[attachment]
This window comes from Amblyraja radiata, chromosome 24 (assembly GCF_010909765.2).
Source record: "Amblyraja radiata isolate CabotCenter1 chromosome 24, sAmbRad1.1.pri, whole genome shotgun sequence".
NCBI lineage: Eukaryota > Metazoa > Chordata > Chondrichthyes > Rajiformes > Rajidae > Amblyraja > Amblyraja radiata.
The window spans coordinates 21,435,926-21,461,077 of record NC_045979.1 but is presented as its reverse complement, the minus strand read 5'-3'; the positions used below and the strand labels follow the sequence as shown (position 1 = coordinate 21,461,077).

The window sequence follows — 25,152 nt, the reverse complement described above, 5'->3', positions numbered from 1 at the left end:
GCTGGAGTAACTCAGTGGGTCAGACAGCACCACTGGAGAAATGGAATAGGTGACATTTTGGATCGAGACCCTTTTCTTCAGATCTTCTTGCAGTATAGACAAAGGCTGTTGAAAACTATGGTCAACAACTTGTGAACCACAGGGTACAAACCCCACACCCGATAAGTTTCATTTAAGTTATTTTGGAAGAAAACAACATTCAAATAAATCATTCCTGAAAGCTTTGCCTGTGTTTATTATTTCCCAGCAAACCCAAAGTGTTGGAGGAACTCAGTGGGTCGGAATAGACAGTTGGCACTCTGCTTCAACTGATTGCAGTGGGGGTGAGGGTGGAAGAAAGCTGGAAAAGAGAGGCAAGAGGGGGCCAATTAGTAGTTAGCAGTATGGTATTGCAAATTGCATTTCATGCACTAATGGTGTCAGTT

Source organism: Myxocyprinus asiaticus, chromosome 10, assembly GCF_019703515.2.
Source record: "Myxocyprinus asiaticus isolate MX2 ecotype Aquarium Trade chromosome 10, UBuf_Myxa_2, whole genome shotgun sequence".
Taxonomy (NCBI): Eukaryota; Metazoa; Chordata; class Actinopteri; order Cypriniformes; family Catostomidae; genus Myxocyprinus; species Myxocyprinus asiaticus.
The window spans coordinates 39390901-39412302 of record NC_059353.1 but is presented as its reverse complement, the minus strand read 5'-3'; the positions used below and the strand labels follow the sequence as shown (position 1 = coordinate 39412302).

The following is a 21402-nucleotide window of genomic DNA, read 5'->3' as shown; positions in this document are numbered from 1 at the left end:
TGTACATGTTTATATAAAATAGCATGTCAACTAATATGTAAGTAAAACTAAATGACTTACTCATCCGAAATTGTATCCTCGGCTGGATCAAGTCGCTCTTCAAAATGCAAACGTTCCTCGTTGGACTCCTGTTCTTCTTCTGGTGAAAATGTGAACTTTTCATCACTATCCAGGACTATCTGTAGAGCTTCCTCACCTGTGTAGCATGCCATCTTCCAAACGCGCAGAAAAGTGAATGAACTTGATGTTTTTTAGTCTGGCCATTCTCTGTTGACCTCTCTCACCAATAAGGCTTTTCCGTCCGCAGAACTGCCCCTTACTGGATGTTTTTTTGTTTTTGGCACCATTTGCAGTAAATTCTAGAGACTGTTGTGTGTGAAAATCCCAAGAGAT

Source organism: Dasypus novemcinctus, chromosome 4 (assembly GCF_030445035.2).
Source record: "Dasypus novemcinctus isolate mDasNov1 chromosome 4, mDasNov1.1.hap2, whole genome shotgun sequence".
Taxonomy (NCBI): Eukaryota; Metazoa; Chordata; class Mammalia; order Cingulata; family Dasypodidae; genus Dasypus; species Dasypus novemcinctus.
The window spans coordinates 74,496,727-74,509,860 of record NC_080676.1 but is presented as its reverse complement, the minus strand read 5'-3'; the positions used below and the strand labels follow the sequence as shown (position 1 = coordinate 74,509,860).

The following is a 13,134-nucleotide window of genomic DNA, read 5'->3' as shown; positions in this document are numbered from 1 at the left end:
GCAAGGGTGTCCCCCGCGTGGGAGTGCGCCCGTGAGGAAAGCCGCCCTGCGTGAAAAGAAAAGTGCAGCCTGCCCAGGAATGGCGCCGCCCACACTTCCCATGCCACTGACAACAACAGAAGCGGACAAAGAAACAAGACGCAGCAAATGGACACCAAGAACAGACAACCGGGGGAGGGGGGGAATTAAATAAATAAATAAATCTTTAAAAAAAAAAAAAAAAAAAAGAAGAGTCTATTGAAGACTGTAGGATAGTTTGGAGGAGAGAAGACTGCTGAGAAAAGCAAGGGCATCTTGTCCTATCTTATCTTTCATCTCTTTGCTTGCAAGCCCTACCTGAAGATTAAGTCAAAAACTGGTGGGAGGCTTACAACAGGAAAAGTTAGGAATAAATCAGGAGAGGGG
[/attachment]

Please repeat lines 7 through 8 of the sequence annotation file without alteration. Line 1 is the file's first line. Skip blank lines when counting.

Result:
Source organism: Myxocyprinus asiaticus, chromosome 10, assembly GCF_019703515.2.
Source record: "Myxocyprinus asiaticus isolate MX2 ecotype Aquarium Trade chromosome 10, UBuf_Myxa_2, whole genome shotgun sequence".